University of Pittsburgh School of Medicine - Interdisciplinary Biomedical Graduate Program
The major focus of the Walker laboratory is to define how hormonal and environmental signals are transduced into changes in the activity of signaling pathways, gene expression and the differentiation of Sertoli cells in the testis. The mammalian testis is used as a model system to determine how follicle-stimulating hormone, testosterone and other hormones alter cell signaling pathways to regulate the genes that are required for male fertility. Research in the Walker lab focuses on two major topics: 1) The molecular mechanisms of testosterone in the Sertoli cells that are required to support of male fertility and 2) The regulation of Sertoli cell differentiation
1) Testosterone is essential for male fertility. This steroid hormone acts in the testis through the androgen receptor (AR) in the Sertoli cell to support male germ cell development and survival as well as the release of mature spermatozoa. However, there is a lack of information regarding the molecular mechanisms by which testosterone acts to support spermatogenesis and fertility.
Our lab recently characterized a rapid (<1 min) and sustained mechanism of testosterone action (the non-classical pathway) that causes the phosphorylation and activation of the Src and ERK kinases, as well as the CREB transcription factor. This pathway of testosterone action was also found to be required for germ cells to attach to Sertoli cellls and for the relase of mature sperm. Thus, the non-classical pathway is required for at least two processes that are critical for male fertility.
We are developing transgenic mice in which endogenous AR is replaced only on Sertoli cells with AR mutants that can activate only the non-classical or the classical pathway of testosterone signaling. We will identify the spermatogeneic processes and factors that are regulated by each pathway in vivo. We will also translate our findings from the mouse models to studies of monkey and human testis ex vivo models. The result of these studies will provide 1) information needed to treat specific male infertility conditions and 2) long-needed new targets for male contraceptive research.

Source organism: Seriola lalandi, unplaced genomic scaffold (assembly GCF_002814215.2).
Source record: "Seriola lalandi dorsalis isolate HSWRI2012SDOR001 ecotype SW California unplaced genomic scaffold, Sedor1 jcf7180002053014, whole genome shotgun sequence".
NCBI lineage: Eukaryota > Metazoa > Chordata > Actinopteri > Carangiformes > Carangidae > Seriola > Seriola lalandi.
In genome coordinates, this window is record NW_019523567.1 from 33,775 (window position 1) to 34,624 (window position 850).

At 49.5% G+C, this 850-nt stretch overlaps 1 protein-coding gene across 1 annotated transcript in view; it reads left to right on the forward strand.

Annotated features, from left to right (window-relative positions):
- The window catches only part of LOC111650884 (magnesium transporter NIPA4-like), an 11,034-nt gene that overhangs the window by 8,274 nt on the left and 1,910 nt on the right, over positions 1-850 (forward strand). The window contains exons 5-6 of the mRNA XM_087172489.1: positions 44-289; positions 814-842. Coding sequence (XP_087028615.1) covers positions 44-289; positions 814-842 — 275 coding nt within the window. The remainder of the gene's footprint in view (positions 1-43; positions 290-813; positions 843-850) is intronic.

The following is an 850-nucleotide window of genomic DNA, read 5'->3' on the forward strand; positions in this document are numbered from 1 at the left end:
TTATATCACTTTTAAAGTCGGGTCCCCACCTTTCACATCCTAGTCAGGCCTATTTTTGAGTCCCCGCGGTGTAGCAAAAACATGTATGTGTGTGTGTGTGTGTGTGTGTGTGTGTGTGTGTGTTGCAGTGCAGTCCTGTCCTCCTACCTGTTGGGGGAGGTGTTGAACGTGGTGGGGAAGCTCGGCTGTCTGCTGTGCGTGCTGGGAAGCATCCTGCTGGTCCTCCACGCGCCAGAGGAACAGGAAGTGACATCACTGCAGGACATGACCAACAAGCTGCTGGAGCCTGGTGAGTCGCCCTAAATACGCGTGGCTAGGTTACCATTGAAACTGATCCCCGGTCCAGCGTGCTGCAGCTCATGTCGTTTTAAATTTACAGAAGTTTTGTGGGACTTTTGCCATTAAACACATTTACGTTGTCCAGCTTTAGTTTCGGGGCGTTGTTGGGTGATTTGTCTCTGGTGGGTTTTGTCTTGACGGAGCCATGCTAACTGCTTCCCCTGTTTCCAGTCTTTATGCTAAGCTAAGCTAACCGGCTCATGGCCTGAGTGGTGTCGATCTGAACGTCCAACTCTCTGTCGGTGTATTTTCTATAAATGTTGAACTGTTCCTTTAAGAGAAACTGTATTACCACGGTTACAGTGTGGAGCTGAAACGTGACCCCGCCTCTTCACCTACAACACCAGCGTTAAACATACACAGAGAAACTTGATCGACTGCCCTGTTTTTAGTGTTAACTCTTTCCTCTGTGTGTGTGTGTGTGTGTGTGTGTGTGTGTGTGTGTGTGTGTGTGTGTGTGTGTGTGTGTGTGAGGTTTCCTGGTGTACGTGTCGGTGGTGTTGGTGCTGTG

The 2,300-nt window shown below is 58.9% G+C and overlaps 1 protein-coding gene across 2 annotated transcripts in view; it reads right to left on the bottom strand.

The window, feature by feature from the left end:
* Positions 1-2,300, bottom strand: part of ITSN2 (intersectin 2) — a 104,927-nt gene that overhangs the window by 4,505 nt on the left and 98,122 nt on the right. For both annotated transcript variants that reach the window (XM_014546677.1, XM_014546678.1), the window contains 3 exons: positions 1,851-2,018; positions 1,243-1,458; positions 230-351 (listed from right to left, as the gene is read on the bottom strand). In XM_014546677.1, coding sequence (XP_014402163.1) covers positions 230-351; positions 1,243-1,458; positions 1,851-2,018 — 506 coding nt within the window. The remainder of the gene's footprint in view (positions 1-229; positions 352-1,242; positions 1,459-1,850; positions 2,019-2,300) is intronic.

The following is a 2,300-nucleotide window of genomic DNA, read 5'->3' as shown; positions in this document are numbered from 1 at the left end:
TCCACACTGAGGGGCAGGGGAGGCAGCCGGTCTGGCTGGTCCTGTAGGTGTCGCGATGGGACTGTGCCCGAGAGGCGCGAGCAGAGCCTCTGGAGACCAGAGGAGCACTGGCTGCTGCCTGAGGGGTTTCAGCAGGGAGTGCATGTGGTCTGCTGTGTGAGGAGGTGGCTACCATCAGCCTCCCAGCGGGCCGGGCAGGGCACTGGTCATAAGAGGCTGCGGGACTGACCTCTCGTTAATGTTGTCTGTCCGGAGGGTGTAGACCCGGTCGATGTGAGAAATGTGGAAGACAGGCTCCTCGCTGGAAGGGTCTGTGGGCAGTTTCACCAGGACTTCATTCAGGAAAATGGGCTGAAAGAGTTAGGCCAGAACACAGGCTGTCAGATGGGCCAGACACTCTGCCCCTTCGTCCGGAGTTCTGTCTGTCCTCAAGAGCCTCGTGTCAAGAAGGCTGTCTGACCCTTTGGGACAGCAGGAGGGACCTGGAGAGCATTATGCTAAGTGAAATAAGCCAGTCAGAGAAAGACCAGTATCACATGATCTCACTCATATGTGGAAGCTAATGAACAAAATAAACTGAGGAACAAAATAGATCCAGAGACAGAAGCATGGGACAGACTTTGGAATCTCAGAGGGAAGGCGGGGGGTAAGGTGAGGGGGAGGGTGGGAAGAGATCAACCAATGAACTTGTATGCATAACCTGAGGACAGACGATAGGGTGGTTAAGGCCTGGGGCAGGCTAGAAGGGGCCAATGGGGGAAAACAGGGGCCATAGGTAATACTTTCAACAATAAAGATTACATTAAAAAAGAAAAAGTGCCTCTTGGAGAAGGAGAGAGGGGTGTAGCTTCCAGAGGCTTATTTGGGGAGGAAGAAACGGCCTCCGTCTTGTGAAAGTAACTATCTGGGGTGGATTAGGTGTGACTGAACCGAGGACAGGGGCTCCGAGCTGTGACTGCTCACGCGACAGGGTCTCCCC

2) The number of Sertoli cells present in the testis determines the number of sperm that can be produced and thus the limit of male fertility. During puberty Sertoli cells differentiate and stop proliferating. Because Sertoli cells rarely die, the number of Sertolic ells present aafter puberty remains constant. We are studying the mechanism that determine the final number of Sertoli cells. Specifically, we are investigating the factors that cause Sertoli cells to differentiate. We have found that the expression and activity of USF transcription factors increases dramatically during Sertoli cell differentiation and that USF is an important regulator of differentiation-associated genes. In the future, we will investigate whether USF is required for Sertoli cell differentiation and determine what factors cause the increase in USF expression observed during Sertoli cell differentiation.
Opportunities for graduate training include:
1. The molecular mechanisms of testosterone action in the Sertoli cell. The aim of this project is to determine how testosterone acts via non-classical (non-genomic) mechanisms to rapidly (within 5 min) activate kinases and transcription factors in Sertoli cells. Studies are underway to determine whether cell signaling pathways initiated by testosterone are required for male fertility. New inhibitors of non-classical testosterone signaling and targets for male contraceptives are being investigated.
2) Regulation of Sertoli cell proliferation and differentiation. The aim of this project is to determine the molecular mechanisms that cause Sertoli cells to stop dividing and initiate differentiation. Studies focus on the factors that support Sertoli cell proliferation as well as the mechanisms by which E-box transcription factors cause the Sertoli cell to differentiate.